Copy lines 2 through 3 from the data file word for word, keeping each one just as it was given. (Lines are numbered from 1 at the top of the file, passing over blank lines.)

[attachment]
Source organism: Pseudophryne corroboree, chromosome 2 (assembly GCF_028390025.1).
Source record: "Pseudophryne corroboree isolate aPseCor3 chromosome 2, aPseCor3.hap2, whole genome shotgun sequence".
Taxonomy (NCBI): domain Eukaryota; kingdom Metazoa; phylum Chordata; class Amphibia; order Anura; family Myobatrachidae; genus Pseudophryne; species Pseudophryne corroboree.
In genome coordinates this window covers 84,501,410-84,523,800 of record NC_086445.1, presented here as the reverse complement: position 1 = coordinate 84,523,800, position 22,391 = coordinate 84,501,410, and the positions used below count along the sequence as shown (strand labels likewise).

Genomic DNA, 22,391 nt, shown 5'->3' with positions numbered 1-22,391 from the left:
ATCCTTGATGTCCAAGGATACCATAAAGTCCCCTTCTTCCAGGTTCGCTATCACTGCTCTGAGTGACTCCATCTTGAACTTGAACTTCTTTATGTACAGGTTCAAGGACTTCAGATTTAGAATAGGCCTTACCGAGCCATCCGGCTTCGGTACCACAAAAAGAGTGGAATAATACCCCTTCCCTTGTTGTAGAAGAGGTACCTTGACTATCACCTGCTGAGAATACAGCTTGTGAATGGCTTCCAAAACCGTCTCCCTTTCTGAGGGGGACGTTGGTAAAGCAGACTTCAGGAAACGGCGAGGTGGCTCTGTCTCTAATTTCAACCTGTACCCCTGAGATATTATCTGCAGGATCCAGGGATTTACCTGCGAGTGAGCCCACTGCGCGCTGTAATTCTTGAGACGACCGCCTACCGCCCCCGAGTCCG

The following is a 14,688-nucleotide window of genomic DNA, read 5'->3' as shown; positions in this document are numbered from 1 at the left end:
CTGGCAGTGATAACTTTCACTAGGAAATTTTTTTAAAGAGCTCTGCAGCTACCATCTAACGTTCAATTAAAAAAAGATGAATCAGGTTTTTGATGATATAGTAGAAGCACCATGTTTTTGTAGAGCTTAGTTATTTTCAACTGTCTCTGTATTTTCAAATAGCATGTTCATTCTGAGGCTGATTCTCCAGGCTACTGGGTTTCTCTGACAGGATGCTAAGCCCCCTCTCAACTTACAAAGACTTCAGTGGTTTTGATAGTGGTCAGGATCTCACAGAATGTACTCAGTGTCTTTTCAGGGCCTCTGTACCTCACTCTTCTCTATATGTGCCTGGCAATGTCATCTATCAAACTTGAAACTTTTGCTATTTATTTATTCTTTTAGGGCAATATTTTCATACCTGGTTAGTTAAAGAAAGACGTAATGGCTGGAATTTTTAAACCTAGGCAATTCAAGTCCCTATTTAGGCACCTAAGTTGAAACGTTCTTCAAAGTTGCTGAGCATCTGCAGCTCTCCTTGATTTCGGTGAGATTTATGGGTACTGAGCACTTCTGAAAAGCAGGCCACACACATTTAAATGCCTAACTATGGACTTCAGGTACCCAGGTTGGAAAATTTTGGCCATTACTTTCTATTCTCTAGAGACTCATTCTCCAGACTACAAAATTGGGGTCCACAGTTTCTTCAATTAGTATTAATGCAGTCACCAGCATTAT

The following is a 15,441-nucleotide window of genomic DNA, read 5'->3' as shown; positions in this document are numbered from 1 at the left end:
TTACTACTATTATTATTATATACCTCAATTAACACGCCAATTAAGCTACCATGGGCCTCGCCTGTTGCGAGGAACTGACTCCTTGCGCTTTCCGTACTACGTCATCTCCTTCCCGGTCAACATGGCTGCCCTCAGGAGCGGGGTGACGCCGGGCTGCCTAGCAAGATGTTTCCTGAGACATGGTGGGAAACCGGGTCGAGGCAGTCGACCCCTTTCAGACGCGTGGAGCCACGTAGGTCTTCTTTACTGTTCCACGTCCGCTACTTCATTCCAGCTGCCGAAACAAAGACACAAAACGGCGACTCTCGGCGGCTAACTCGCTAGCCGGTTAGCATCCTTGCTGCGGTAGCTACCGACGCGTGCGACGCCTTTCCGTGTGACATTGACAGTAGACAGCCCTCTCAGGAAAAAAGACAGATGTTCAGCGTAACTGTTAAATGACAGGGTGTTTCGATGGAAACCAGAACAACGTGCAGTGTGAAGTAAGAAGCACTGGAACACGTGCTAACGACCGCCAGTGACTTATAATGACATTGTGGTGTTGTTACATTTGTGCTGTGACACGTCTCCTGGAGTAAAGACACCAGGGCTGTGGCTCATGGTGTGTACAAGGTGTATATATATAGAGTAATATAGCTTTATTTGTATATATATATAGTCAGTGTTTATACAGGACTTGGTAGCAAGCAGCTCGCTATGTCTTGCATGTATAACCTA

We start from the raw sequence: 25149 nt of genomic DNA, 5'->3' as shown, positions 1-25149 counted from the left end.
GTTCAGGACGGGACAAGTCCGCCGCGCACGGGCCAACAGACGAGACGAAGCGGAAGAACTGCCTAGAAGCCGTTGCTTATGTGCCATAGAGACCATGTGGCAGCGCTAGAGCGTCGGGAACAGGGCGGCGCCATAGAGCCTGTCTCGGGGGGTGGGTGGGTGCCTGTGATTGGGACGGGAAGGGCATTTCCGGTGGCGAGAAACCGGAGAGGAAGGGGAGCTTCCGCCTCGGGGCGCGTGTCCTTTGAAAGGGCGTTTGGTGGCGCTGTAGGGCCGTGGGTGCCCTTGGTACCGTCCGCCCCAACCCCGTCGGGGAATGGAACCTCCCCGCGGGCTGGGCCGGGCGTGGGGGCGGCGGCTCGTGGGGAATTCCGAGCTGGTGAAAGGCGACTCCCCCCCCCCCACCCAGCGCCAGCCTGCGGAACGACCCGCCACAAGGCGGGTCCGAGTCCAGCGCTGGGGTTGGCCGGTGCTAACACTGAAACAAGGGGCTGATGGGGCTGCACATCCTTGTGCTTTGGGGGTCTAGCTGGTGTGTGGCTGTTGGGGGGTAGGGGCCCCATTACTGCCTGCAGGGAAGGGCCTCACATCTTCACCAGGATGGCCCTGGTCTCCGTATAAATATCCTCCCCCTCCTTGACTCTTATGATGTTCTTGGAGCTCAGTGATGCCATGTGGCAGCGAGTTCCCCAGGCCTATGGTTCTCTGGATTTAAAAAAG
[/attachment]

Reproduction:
Source record: "Pseudophryne corroboree isolate aPseCor3 chromosome 2, aPseCor3.hap2, whole genome shotgun sequence".
Taxonomy (NCBI): domain Eukaryota; kingdom Metazoa; phylum Chordata; class Amphibia; order Anura; family Myobatrachidae; genus Pseudophryne; species Pseudophryne corroboree.